screamed at each other, fought it out, and ended up in the
middle. Until Aharon Barak became chief of the High Court.
Try to imagine if Yossi Sarid were appointed as Chief Justice
of the High Court. Is it not clear to everyone that he would
do there exactly what he did in the Education Ministry?
Barak was much more "Sarid" than Sarid himself, and he was
much less ready to leave even an ounce of Jewish culture than
"Sarid." He began getting involved in delicate issues that
the Israeli public fought over politically. The government
consented to the closing of the Bar Ilan road on Shabbos, but
he decided that he did not agree. He lit a fire between the
religious and non-religious, as everyone knows that this
closing would have gone over quietly, if not for the
unbridled meddling of a man who decided to step into our
lives and incite the largest communities in the country.
The High Court brought tension between the right and the
left, when it negated journalist Shmuel Shnitzer's award of
the Israel Prize and then approved Shulamit Aloni instead.
Likewise, when he approved the acquittal of terrorists, and
on the other hand, gave instructions to cancel the acquittal
of Yoram Skolnick, who had killed a terrorist.
Step by step he did not hold back from aggravating religious-
secular friction by connecting the Reform with the religious
councils. He continued with women's rallies at the
Kosel, and finally he got to the draft law.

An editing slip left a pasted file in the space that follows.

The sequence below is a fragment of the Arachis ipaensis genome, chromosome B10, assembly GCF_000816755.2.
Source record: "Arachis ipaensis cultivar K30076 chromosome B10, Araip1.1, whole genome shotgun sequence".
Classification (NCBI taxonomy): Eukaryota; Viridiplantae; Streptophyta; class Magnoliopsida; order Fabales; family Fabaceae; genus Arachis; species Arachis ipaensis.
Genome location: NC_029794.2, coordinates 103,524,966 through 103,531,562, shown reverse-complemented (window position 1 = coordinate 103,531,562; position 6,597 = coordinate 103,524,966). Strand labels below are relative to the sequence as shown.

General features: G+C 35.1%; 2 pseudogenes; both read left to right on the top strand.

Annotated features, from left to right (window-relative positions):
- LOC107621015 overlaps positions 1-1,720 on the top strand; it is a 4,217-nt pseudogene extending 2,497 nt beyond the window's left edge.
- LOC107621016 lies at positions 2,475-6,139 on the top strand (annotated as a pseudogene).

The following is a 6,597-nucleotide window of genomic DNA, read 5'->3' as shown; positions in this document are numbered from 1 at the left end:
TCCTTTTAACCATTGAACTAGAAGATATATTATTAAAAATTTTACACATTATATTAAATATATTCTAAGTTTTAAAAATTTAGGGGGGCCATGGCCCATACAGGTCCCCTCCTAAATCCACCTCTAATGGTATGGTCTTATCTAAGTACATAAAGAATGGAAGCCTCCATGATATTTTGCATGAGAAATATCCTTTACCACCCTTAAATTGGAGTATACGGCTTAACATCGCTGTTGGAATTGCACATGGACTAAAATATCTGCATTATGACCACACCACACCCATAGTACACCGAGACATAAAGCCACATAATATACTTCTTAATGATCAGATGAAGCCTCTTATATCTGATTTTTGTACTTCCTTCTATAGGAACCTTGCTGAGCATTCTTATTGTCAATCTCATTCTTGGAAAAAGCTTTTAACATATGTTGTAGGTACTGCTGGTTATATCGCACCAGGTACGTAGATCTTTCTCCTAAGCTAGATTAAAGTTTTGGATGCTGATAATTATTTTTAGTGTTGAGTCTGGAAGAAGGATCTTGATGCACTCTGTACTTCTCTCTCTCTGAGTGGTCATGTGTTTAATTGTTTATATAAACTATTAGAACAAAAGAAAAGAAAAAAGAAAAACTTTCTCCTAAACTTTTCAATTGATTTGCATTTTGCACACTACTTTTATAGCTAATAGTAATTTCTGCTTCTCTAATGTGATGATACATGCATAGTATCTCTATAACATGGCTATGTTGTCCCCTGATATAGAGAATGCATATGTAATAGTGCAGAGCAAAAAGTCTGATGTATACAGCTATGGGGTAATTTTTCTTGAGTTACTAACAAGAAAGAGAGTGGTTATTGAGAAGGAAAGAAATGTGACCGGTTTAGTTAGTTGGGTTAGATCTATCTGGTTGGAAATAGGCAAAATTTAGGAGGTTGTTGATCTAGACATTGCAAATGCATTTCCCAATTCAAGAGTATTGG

This matter was already agreed-upon fifty years ago amongst
the rival parties of the Israeli community. The
chilonim dealt with the feeling that they are the only
ones carrying the burden, and the chareidim dealt with that
feeling. But the arrangement continued, and everyone managed
to go on living side-by-side.
To this delicate fabric came Aharon Barak, and he began
fanning the fire that had remained small for fifty years. His
announcement that if there is no legislation regarding the
draft, he will give order the draft of all bnei
yeshivos, returned to the field between the chareidim and
the secular. But just wait, the High Court clarified that
even if this law were passed, the judges might veto it.
Meaning, Aharon Barak and his cronies would do everything so
that the draft issue would turn into the draft war. They
literally push war. And we will soon explain why.
The Deri case was also conducted in such a way that it would
incite half the nation against the other half. He instigated
the Right against the Left, the religious against the non-
religious. Now there is still a broken line, between
Ashkenazim and Sephardim, which the legal system, under his
leadership, needs to deal with, of course with the coarseness
and the lack of sensitivity that characterizes it.
The very claim that those close to the High Court made
regarding the original Deri case, that two out of three
judges were of Sephardic origin, is itself proof of the